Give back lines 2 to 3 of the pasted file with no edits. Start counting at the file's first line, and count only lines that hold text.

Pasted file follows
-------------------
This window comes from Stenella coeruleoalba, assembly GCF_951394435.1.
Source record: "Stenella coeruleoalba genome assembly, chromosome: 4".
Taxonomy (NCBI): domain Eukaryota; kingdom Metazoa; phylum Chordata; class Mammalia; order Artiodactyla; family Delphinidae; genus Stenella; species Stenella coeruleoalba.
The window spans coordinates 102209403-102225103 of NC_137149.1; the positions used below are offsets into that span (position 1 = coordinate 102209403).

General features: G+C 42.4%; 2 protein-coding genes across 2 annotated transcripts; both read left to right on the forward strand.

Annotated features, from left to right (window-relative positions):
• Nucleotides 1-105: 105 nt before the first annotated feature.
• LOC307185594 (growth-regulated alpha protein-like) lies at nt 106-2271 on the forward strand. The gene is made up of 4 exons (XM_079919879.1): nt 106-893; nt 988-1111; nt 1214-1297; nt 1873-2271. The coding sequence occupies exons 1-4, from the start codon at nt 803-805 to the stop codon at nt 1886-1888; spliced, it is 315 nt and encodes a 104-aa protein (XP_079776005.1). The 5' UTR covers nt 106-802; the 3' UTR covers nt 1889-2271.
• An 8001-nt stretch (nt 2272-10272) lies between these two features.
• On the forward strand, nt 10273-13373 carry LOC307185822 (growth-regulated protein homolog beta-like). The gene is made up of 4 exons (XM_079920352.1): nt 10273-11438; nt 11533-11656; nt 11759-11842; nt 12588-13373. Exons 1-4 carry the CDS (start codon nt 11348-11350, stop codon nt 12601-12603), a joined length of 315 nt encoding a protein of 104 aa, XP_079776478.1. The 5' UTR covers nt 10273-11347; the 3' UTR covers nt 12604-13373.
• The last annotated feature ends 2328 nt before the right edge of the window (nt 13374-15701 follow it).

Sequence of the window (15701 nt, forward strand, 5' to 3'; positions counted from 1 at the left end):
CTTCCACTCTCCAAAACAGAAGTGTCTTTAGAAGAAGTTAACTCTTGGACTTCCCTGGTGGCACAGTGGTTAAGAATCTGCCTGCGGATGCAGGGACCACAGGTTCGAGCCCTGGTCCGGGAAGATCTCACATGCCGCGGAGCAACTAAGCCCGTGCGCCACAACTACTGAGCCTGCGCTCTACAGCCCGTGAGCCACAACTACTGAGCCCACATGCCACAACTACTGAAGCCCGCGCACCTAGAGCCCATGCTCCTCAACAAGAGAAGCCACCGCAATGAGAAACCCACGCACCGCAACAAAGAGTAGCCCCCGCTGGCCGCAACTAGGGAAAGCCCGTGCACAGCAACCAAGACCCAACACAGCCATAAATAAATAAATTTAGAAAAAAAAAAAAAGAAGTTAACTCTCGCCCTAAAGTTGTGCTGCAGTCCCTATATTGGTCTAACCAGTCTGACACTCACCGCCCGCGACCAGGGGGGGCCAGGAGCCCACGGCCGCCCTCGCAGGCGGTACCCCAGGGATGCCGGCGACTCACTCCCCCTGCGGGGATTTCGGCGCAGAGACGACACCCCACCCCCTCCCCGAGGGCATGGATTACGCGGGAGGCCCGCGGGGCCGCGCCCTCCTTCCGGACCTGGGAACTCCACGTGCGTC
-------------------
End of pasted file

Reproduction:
Source record: "Stenella coeruleoalba genome assembly, chromosome: 4".
Taxonomy (NCBI): domain Eukaryota; kingdom Metazoa; phylum Chordata; class Mammalia; order Artiodactyla; family Delphinidae; genus Stenella; species Stenella coeruleoalba.